I consider it a great privilege to have participated in a full day recording session of one of my works with the brass ensemble of the Melbourne Conservatorium of Music. Over the last five months, MCM brass lecturers Don Immel and Joel Brennan have worked tirelessly with the dedicated and enthusiastic students of the ensemble to bring my work (among many others, including very substantial commissions from Katy Abbott and Paul Terracini!) to life, as part of their preparations for an international tour (departing later this month). I can only applaud the way in which Joel and Don have contributed strongly to the cause of brass performance and composition in this country, not just through their encouragement and work with the talented students of the ever-growing brass department of the MCM, but also through their already numerous commissions of new works involving brass from many prominent and emerging Australian composers.
It is often thought that recording sessions are largely stressful and laborious experiences, regardless of the medium. While I can't deny it must have been at times both mentally and physically fatiguing for the players, concentration and focus never wavered, nor was there any lilt in the intensity of the sound of the group. Joel (the conductor) and the players were assembled on stage amidst a veritable jungle of microphones, while producer David Collins resided in the studio alongside Don and Mads Sørensen, whose voices were frequently heard over the loudspeaker as they offered feedback and criticism. Such was the professionalism and efficiency of all involved, I was only intermittently required or compelled to comment. If there ever was any doubt over the definitiveness of a take, Don would be quick to remind the ensemble that it would exist on a CD with their names on it forever!
Several sections of the piece were recorded very quickly and efficiently. Adrian King (on trombone), and Melissa Shirley (horn) performed their solos with formidable composure in the inevitable tension of the studio atmosphere, requiring a very minimal number of takes. Trumpeters Christopher Grace, Joel Walmsley, Rachel Owen and Andrew Pemberton had to deal with getting a challenging repeating-loop pattern right (several-dozen times in a row in one take!) and soon succeeded impressively. The closing parts of the work took rather longer to get right. There must have been at least a dozen takes of the trombone chorale in the closing pages, but this was because of the very high standards the players had demanded of themselves, more than anything else! At dusk, the final chord sounded for the last time, and there was a feeling of relief and accomplishment all round as the long day finally ended.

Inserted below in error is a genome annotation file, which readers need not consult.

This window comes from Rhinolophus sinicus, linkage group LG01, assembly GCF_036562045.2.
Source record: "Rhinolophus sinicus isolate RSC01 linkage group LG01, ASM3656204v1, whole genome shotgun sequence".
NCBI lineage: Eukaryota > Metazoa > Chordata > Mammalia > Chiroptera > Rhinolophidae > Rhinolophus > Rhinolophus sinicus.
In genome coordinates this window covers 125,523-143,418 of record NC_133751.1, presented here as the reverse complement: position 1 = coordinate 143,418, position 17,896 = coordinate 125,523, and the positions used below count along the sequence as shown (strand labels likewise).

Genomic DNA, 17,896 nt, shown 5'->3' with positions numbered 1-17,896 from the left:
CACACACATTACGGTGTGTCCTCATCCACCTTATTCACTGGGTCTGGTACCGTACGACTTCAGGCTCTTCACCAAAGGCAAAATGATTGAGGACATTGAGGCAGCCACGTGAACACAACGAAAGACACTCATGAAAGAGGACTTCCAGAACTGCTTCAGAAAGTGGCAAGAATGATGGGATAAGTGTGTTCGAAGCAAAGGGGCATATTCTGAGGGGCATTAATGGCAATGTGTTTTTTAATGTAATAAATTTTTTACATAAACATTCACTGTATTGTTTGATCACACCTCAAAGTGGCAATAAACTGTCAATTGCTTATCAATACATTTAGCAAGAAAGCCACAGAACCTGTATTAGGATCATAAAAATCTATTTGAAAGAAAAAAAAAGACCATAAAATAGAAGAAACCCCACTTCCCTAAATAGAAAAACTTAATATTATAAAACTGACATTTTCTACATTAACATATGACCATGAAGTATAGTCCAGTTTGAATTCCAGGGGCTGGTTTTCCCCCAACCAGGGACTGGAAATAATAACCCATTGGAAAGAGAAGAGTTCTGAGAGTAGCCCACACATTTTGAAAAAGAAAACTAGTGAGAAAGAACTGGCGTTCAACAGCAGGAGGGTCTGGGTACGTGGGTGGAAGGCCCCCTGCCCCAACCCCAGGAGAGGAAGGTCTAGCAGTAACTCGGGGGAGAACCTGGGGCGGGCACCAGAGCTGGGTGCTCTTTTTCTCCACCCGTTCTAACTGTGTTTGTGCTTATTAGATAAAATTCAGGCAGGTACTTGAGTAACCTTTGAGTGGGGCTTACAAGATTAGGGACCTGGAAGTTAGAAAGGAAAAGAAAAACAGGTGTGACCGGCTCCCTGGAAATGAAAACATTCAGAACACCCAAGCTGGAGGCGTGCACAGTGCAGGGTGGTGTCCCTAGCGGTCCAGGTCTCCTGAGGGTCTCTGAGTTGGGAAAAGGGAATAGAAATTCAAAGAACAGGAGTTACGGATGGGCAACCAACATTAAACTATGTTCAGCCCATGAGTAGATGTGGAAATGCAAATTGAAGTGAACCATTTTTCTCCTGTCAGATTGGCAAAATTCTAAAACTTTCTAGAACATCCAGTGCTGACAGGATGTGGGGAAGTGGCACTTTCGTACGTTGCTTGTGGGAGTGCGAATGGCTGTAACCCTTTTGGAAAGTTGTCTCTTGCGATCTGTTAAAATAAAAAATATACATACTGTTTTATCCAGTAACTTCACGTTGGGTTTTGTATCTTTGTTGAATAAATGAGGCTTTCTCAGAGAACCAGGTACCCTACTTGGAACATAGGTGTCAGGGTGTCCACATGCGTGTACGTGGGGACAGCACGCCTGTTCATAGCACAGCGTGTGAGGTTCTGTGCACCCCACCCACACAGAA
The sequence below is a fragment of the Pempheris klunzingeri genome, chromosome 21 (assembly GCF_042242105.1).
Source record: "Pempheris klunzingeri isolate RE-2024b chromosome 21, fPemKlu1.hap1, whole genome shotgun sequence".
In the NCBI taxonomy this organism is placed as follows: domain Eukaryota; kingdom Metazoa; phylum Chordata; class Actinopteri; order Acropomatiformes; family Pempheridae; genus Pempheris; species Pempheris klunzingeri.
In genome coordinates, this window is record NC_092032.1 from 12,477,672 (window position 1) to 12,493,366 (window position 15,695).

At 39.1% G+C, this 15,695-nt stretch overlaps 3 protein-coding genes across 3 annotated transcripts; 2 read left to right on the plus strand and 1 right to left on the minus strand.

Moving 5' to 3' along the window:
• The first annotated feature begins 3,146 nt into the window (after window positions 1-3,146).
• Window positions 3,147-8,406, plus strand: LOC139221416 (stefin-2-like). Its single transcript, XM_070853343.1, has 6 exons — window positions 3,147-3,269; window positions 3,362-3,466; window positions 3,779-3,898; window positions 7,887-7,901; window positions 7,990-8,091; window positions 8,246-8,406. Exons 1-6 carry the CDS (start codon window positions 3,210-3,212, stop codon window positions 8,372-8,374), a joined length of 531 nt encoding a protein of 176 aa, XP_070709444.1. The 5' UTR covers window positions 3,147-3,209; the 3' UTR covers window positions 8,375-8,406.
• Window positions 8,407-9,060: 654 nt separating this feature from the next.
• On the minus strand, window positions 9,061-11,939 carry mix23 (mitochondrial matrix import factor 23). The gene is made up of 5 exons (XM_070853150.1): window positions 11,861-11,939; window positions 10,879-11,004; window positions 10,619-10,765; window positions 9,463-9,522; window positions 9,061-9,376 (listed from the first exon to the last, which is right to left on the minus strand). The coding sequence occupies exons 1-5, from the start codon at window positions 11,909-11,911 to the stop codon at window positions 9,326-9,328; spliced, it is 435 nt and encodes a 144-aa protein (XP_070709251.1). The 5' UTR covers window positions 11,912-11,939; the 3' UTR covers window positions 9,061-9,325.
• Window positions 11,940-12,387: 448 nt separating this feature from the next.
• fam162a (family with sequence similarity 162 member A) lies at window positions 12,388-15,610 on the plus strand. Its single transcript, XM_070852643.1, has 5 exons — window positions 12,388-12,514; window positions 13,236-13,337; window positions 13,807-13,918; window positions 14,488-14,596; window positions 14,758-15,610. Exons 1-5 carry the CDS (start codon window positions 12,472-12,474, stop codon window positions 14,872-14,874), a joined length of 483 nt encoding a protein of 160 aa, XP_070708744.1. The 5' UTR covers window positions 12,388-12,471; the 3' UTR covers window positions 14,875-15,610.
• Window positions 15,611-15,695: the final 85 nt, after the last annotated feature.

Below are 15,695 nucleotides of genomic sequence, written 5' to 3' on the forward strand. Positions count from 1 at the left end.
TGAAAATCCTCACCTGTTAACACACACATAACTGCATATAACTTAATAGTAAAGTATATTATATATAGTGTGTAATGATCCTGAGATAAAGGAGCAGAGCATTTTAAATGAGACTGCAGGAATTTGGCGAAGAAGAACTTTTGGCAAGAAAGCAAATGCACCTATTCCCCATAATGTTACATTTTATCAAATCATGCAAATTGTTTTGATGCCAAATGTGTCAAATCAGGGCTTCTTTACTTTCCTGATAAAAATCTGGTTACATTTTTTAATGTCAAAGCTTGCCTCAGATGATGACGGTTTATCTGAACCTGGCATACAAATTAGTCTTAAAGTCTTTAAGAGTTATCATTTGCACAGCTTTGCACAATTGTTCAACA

Having now heard the piece so many times, I'm satisfied that it succeeds in matching my musical intentions as well as I could have managed. If the early stages of the piece are somewhat reliant on gesture, the work's musical material seems to become richer as it progresses. There is also a great deal of music compressed into 7 minutes, and I wonder whether the structural balance of a slightly longer work might have given the music more breathing space, particularly in the lyrical passages - but then perhaps this would have detracted from the intentionally mercurial nature of the piece! Incidentally, I was also surprised to find recently that I had inadvertently quoted a bar from Peter Racine Fricker's enchanting Viola Concerto! But I am pleased that the piece seems to encourage the players to bring out their musical and technical qualities in a bold fashion. The feedback I have received has been very encouraging, and I was thrilled to receive the Adolph Spivakovsky Award for it earlier this year. I am very grateful for the encouragement and enthusiastic advocacy of the MCM brass faculty and am glad to have contributed in a small way to the growing literature of Australian brass ensemble music.